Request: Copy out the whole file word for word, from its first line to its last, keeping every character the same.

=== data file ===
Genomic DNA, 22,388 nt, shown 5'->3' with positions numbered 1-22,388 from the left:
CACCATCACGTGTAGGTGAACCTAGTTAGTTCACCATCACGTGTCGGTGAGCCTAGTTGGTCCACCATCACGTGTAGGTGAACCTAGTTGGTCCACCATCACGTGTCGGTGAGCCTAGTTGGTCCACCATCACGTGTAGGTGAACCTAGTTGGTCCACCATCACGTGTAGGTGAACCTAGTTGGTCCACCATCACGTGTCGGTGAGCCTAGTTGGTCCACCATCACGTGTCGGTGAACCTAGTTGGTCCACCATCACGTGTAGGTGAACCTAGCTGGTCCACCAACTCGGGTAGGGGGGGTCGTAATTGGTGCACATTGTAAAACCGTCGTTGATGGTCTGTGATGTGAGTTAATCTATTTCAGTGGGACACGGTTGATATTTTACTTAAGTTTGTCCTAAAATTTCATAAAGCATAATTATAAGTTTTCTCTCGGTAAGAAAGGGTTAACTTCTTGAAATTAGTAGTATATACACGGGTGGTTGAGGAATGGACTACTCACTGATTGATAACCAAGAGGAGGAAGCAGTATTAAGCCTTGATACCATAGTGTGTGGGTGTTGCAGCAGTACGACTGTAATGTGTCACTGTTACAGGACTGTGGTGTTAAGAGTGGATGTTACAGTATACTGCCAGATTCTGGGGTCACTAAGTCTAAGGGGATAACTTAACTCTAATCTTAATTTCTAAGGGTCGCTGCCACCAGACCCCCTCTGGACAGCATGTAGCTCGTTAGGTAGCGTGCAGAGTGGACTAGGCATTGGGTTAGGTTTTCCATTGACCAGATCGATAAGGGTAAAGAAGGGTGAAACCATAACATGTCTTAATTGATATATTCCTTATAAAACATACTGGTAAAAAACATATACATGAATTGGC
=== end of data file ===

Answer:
Genomic DNA, 22,388 nt, shown 5'->3' with positions numbered 1-22,388 from the left:
CACCATCACGTGTAGGTGAACCTAGTTAGTTCACCATCACGTGTCGGTGAGCCTAGTTGGTCCACCATCACGTGTAGGTGAACCTAGTTGGTCCACCATCACGTGTCGGTGAGCCTAGTTGGTCCACCATCACGTGTAGGTGAACCTAGTTGGTCCACCATCACGTGTAGGTGAACCTAGTTGGTCCACCATCACGTGTCGGTGAGCCTAGTTGGTCCACCATCACGTGTCGGTGAACCTAGTTGGTCCACCATCACGTGTAGGTGAACCTAGCTGGTCCACCAACTCGGGTAGGGGGGGTCGTAATTGGTGCACATTGTAAAACCGTCGTTGATGGTCTGTGATGTGAGTTAATCTATTTCAGTGGGACACGGTTGATATTTTACTTAAGTTTGTCCTAAAATTTCATAAAGCATAATTATAAGTTTTCTCTCGGTAAGAAAGGGTTAACTTCTTGAAATTAGTAGTATATACACGGGTGGTTGAGGAATGGACTACTCACTGATTGATAACCAAGAGGAGGAAGCAGTATTAAGCCTTGATACCATAGTGTGTGGGTGTTGCAGCAGTACGACTGTAATGTGTCACTGTTACAGGACTGTGGTGTTAAGAGTGGATGTTACAGTATACTGCCAGATTCTGGGGTCACTAAGTCTAAGGGGATAACTTAACTCTAATCTTAATTTCTAAGGGTCGCTGCCACCAGACCCCCTCTGGACAGCATGTAGCTCGTTAGGTAGCGTGCAGAGTGGACTAGGCATTGGGTTAGGTTTTCCATTGACCAGATCGATAAGGGTAAAGAAGGGTGAAACCATAACATGTCTTAATTGATATATTCCTTATAAAACATACTGGTAAAAAACATATACATGAATTGGC